Probably you always remember your friends in odd circumstances. I like to remember Al Bendiner early on a Sunday morning, when we rode across the ridge back of Valley Forge and got him out of bed for morning coffee–still cheerful and hospitable and full of enthusiasm. Particularly, I remember that morning when he happily showed me his painting of my spotted horse in a fox hunt, taking a jump with one foreleg covering his eyes.
Then, of course, there were all those jovial stories of his experience with University Museum expeditions in Iraq and Guatemala. But all of his really close friends, I am sure, could see behind the comedy to the man who thought deeply about human beings and the kind of life they make for themselves. Archaeology to him was an exciting business, but also a special kind of insight to another world which gratified his insatiable curiosity about everything. It always seemed to me that he was more aware of tragedy than are most people and that his laughter was kindly because of that awareness.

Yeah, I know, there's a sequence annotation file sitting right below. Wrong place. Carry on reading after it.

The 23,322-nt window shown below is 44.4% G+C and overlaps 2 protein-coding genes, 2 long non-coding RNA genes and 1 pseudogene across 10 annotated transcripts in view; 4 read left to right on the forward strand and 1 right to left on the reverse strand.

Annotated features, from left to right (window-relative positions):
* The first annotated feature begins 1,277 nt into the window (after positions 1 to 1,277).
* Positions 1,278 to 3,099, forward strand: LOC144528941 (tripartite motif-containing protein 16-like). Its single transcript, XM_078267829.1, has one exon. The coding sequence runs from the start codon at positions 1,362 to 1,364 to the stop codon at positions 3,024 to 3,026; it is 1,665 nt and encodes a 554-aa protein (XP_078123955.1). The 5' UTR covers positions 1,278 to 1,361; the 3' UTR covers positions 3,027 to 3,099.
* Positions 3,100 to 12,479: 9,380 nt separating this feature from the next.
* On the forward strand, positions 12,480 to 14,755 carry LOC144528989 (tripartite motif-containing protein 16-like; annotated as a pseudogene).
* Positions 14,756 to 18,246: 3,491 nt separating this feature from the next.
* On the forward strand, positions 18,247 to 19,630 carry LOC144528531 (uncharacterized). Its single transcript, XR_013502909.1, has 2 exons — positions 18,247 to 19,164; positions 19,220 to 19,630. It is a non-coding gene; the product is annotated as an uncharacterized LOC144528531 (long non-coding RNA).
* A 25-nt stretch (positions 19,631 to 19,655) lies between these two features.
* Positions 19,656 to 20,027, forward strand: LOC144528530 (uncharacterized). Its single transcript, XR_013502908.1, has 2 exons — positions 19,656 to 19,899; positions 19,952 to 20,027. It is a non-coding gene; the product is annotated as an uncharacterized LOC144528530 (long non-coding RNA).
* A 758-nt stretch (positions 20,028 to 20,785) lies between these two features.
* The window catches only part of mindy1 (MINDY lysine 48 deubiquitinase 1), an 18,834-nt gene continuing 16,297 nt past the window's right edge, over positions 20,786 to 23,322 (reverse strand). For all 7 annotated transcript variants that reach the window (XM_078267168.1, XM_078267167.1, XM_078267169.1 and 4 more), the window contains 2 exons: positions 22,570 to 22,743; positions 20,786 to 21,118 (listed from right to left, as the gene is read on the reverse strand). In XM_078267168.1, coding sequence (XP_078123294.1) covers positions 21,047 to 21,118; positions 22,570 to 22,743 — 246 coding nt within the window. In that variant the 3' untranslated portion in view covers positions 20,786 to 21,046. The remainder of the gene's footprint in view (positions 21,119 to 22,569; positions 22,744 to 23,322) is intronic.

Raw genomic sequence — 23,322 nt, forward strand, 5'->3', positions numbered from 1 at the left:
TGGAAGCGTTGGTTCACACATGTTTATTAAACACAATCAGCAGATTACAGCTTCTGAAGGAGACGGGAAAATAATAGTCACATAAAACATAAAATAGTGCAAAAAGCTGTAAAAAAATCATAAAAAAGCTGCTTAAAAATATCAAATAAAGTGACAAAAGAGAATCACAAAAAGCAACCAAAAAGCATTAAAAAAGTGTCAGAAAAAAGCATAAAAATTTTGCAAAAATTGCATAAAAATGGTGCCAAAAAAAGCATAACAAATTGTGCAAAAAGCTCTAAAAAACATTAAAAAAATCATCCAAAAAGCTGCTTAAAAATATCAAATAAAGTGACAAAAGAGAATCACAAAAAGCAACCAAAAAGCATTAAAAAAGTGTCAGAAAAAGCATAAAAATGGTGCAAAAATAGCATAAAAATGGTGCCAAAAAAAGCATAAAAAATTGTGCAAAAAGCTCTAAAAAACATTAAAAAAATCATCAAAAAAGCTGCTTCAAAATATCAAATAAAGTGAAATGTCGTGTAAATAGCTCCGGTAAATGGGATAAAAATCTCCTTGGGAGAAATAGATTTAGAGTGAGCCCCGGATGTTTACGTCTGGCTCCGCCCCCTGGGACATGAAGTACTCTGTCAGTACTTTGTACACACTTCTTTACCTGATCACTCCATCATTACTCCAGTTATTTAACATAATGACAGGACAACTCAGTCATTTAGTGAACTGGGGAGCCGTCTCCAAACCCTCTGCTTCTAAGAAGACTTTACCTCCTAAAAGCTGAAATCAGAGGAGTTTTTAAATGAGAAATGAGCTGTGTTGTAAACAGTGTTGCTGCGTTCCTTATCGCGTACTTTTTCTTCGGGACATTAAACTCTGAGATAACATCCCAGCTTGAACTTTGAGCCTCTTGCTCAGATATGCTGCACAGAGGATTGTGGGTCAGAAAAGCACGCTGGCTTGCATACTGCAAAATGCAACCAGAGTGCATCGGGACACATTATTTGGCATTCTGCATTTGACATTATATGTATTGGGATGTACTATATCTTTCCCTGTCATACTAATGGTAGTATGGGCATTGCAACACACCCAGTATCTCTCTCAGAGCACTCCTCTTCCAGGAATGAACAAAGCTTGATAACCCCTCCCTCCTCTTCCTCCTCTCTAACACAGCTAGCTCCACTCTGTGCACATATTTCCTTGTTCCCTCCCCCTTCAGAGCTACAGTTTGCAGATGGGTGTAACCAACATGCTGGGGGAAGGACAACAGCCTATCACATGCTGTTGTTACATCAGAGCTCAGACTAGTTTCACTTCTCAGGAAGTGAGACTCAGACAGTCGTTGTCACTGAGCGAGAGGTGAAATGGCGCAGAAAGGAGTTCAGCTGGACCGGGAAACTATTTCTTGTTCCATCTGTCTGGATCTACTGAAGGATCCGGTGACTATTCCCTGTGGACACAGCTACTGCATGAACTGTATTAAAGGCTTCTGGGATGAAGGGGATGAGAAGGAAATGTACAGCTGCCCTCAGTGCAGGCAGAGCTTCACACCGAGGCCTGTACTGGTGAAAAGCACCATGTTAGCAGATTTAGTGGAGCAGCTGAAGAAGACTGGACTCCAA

I do not wish to list here in the Museum’s magazine Expedition, all of Alfred Bendiner’s accomplishments. He is known as architect, writer, artist, caricaturist, and humorist. But we think of him here as a somewhat thwarted archaeologist because he worked in that field as early as 1937, never lost his interest, and went back to this early enthusiasm in 1960 at Tikal in Guatemala. In the meantime, he gave us a hand at the Museum in the construction of the Hall of Man and stamped it with his special quality. So, we here will always think of him as one of that company of men and women who have made the Museum what it is.
We all knew that Al had been seriously ill, but it is still hard to believe that he is really gone. That calendar of Museum activities, illustrated with his drawings of the ruins at Tikal, so characteristically marks the hurried events of our individual lives which sometimes seem so painfully brief. But like those great monuments of the past, which are after all only the work of many individual human hands, his work and his individuality are still with us. We will miss him painfully but we are all very glad we knew Al.